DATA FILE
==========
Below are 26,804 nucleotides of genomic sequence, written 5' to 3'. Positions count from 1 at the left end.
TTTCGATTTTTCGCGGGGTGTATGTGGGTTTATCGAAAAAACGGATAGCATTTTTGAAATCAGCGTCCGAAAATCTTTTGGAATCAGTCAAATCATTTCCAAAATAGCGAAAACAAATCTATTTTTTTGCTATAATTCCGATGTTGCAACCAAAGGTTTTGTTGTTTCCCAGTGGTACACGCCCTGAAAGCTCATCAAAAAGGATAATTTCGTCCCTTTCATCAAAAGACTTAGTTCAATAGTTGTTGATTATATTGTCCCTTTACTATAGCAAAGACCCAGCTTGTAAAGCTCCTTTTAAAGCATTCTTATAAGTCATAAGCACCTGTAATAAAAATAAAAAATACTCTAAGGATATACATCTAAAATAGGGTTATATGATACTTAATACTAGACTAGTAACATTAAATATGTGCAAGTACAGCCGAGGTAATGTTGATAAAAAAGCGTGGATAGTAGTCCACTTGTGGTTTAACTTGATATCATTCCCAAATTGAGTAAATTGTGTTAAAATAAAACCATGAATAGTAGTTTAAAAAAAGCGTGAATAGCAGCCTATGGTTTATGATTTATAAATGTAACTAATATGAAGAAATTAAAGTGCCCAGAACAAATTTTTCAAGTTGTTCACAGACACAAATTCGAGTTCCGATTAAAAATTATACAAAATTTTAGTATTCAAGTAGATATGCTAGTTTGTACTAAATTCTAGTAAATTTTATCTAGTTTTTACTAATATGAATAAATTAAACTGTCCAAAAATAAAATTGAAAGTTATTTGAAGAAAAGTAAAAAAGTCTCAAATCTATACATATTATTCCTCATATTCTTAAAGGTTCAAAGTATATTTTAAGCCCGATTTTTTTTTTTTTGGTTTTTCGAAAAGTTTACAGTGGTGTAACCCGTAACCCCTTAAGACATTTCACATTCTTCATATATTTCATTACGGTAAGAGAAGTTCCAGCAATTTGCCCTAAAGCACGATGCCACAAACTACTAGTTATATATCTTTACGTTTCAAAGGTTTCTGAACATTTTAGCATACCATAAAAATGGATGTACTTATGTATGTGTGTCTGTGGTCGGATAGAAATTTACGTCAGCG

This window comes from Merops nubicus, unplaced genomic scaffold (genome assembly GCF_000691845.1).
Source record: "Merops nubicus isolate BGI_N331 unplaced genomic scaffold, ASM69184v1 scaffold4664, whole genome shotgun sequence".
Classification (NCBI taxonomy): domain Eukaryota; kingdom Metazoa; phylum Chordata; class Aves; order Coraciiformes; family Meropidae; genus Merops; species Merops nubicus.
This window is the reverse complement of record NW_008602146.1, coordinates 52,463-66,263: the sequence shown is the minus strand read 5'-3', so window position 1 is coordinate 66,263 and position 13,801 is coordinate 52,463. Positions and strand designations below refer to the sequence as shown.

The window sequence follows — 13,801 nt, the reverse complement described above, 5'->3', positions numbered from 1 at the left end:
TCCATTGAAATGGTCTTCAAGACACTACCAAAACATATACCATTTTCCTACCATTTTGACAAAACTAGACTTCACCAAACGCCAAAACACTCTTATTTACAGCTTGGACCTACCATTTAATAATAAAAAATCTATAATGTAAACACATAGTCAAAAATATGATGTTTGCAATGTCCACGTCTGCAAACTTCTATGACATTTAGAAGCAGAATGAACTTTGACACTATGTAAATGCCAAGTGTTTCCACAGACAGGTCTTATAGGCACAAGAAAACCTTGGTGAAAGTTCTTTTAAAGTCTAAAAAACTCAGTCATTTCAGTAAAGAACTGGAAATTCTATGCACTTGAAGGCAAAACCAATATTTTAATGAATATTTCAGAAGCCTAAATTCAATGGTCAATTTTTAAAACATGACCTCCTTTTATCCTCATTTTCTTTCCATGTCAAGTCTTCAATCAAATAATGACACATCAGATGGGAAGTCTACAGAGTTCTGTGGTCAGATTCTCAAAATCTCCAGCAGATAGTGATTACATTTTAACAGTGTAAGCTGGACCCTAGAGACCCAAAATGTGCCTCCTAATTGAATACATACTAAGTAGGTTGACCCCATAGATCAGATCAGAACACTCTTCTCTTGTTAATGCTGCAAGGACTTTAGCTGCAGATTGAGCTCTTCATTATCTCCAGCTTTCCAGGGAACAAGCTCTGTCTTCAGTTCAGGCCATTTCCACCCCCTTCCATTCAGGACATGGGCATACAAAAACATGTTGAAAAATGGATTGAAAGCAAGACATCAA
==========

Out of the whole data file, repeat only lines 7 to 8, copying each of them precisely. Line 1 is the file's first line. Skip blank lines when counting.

The window sequence follows — 13,801 nt, the reverse complement described above, 5'->3', positions numbered from 1 at the left end:
TCCATTGAAATGGTCTTCAAGACACTACCAAAACATATACCATTTTCCTACCATTTTGACAAAACTAGACTTCACCAAACGCCAAAACACTCTTATTTACAGCTTGGACCTACCATTTAATAATAAAAAATCTATAATGTAAACACATAGTCAAAAATATGATGTTTGCAATGTCCACGTCTGCAAACTTCTATGACATTTAGAAGCAGAATGAACTTTGACACTATGTAAATGCCAAGTGTTTCCACAGACAGGTCTTATAGGCACAAGAAAACCTTGGTGAAAGTTCTTTTAAAGTCTAAAAAACTCAGTCATTTCAGTAAAGAACTGGAAATTCTATGCACTTGAAGGCAAAACCAATATTTTAATGAATATTTCAGAAGCCTAAATTCAATGGTCAATTTTTAAAACATGACCTCCTTTTATCCTCATTTTCTTTCCATGTCAAGTCTTCAATCAAATAATGACACATCAGATGGGAAGTCTACAGAGTTCTGTGGTCAGATTCTCAAAATCTCCAGCAGATAGTGATTACATTTTAACAGTGTAAGCTGGACCCTAGAGACCCAAAATGTGCCTCCTAATTGAATACATACTAAGTAGGTTGACCCCATAGATCAGATCAGAACACTCTTCTCTTGTTAATGCTGCAAGGACTTTAGCTGCAGATTGAGCTCTTCATTATCTCCAGCTTTCCAGGGAACAAGCTCTGTCTTCAGTTCAGGCCATTTCCACCCCCTTCCATTCAGGACATGGGCATACAAAAACATGTTGAAAAATGGATTGAAAGCAAGACATCAA